NOTE: When God created the worlds he made it in four different stages – represented in the four letters of the Sacred Name. The first stage was called Atzilut (whose dominant Partzuf is Abba [father]) – which is the Abstract Concept behind creation. It is basically the Purpose, where everything is Pure and good and evil are all one. All still exists within the realm of Divinity where there’s no individuality. Then there’s the world of Beriah (whose dominant Partzuf is Ima [mother]) – where all the abstract forms from Atzilut start to take shape and therefore individuality begins. Here is where Souls are carved and the manifestation of the different channels of Divine flows of energy (seraphim) take place. The next stage is the world of Yetzirah (whose dominant Partzuf is Zeir Anpin [the small face, or ‘the Son’]) – a world of emotions where angels are carved and where there is the Lower Gan Eden for the abode of righteous souls who merit to visualize its Light – as it was the case for the prophet Ekhezqel. And finally the lower world is that of Assiyah (whose dominant Partzuf is Malkhut [the kingdom])- where all the Divine flow of energy from the above worlds flows down through the angels, bringing as a result the manifestation of our physical and independent world.


Enoch – who ascended and became MemTet – was sent back to earth for a while to write down his book, and he was a complete human being of flesh and blood when he descended to earth, but at the same time he was an angel in Heaven who has seen the Lord’s Glory (2Enoch 39:3-6).

In the vision of the Ladder, the angels who descended saw Yaqov “sleeping” in Earth and those who ascended saw him being installed “on Heaven” (cf. Bereshit Rabbah 68:12; Targ. Neofit on Bereshit 28:12 [140]). The angelical counterpart of Yaqov is the angel ‘Israel’; who exists even before Yaqov the patriarch was born (cf. Prayer of Yosef 1:5-9 [II:713] [from Origen’s texts]; cf. Pirkei d’Rabbi Eliezer 35). No need to mention Eliyahu the prophet, who ascended to heaven in a chariot of fire. He “is [the spark incarnation of] an angel from the hosts of God, and after that he himself became a heavenly angel” (cf. Shaar haGilgulim 31:7a) and he reveals mysteries of the Torah to the sages, and is present in every Jewish circumcision (cf. Pirkei d’Rabbi Eliezer 29; Shulkhan Arukh Yore Deah 265:11). Of Moshe the Torah says that after staying 3 periods of 40 days fasting in the presence of HaShem “the skin of his face became radiant” (Ex 34:30-35), because his natural physical functioning was elevated to that of an angel (cf. Likutei Sikhot vol 36, p 172). The Enochian version of Messiah’s angelical force, called ‘the One’, is discussed at length in Hanokh (chapters 37 to 71), and we learn from this that all these righteous people are ‘spark’ incarnations of angelical forces that precede the creation of the world.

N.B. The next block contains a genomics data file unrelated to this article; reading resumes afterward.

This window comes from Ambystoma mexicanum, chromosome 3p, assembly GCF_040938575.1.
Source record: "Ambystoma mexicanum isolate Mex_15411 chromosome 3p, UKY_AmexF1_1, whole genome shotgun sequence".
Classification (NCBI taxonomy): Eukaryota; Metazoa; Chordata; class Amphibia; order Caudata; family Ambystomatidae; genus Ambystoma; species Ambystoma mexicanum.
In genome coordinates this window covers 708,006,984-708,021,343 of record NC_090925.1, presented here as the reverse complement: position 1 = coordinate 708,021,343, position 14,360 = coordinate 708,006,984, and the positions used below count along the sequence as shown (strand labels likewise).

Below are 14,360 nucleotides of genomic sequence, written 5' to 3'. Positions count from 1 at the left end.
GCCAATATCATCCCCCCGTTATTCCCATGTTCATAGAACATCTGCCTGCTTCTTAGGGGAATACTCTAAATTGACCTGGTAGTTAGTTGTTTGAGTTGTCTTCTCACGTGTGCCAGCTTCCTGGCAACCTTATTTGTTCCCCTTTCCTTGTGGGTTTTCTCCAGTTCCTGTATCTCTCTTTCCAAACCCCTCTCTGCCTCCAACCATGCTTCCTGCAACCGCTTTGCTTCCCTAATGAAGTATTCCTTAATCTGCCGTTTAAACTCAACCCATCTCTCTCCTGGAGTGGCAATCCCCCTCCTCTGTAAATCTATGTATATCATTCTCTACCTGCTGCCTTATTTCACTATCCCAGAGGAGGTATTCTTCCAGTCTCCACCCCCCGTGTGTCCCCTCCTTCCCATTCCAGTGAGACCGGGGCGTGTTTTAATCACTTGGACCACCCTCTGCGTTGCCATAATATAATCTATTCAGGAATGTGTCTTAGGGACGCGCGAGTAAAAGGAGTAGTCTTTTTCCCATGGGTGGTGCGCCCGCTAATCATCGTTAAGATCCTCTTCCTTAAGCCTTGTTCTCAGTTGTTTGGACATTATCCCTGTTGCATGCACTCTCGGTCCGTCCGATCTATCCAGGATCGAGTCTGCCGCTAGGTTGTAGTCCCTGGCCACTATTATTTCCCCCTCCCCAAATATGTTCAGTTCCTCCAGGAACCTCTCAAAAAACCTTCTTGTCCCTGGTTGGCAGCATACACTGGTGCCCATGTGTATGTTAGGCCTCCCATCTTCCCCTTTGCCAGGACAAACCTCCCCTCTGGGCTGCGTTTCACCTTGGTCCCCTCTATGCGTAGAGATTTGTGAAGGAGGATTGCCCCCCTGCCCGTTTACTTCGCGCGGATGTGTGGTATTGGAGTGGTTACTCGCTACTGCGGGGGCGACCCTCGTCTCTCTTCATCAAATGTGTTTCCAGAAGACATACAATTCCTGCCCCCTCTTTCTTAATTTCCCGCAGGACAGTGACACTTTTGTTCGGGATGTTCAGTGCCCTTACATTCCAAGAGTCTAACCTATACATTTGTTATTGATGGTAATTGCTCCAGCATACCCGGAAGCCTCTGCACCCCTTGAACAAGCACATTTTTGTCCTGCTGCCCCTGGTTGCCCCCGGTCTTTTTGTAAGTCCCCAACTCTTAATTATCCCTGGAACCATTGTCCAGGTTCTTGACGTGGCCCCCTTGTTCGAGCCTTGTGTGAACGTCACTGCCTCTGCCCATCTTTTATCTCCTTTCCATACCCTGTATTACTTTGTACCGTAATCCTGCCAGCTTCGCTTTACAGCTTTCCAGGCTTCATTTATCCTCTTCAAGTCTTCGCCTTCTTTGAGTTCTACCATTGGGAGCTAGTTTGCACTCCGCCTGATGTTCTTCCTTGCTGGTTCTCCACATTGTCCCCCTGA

“The Zohar explains in the beginning of parashat Noah, in the tosefta of the verse ‘ Noah Noah’ (Gn 6:9) that every righteous person has two Ruakhs, one on earth below and one in Heaven above ” (Shaar haGilgulim 31:7a).

Let’s go back to the Transfiguration story. The Gospel says that Yeshua’s angelical body was revealed. His clothes became shining and white as snow, and Eliyahu and Moshe (משה ) appeared beside him. In reality MoSHeH is an acronym for “Memtet Sar Hapanim” ( מטט שר הפנים ). In all forms of Judaism, whether in the Talmudic or in Heikhalot literature, or even in our modern Kabbalah, these kind of acronyms are really abundant, so one should not be surprised for this. After all, it makes sense that “MemTet Sar haPanim” gives us the acronym of Moshe, because the ancient book of Yovel says that “the Sar haPanim” was the one who brought the revelation to Moshe (cf. Yovel 1:26, 2:18). The angel who taught Wisdom to Moshe was Zagnuga-el, which is one of MemTet’s names (cf. Targum Yonathan on Ex 3:2). Hayim Vital clearly says that “Enoch was Moshe’s teacher because he was in a higher level than him” (cf. Likutei Torah Vilna 19a), and this angel is identified as Moshe’s super-soul, as it is explained in the school of the Vilna Gaon that each person’s angel is their own Neshama which is in Heaven and some sparks of it descend to guide and enlighten a man (cf. Gra’s commentary on Sefer Yetzirah 1:1, ofan 3, 3a).

In short, the Moshe that appears in the transfiguration is our Enoch/Memtet; Moshe’s angelical super-soul. The transfiguration event was something of mystical nature, a Merkavah experience if you wish. Notice that the Gospel doesn’t even bother to record the conversation that took place between these three characters. Notice how the cloud covers them all and the heavenly voice says “this is my son”, because these three form a unity.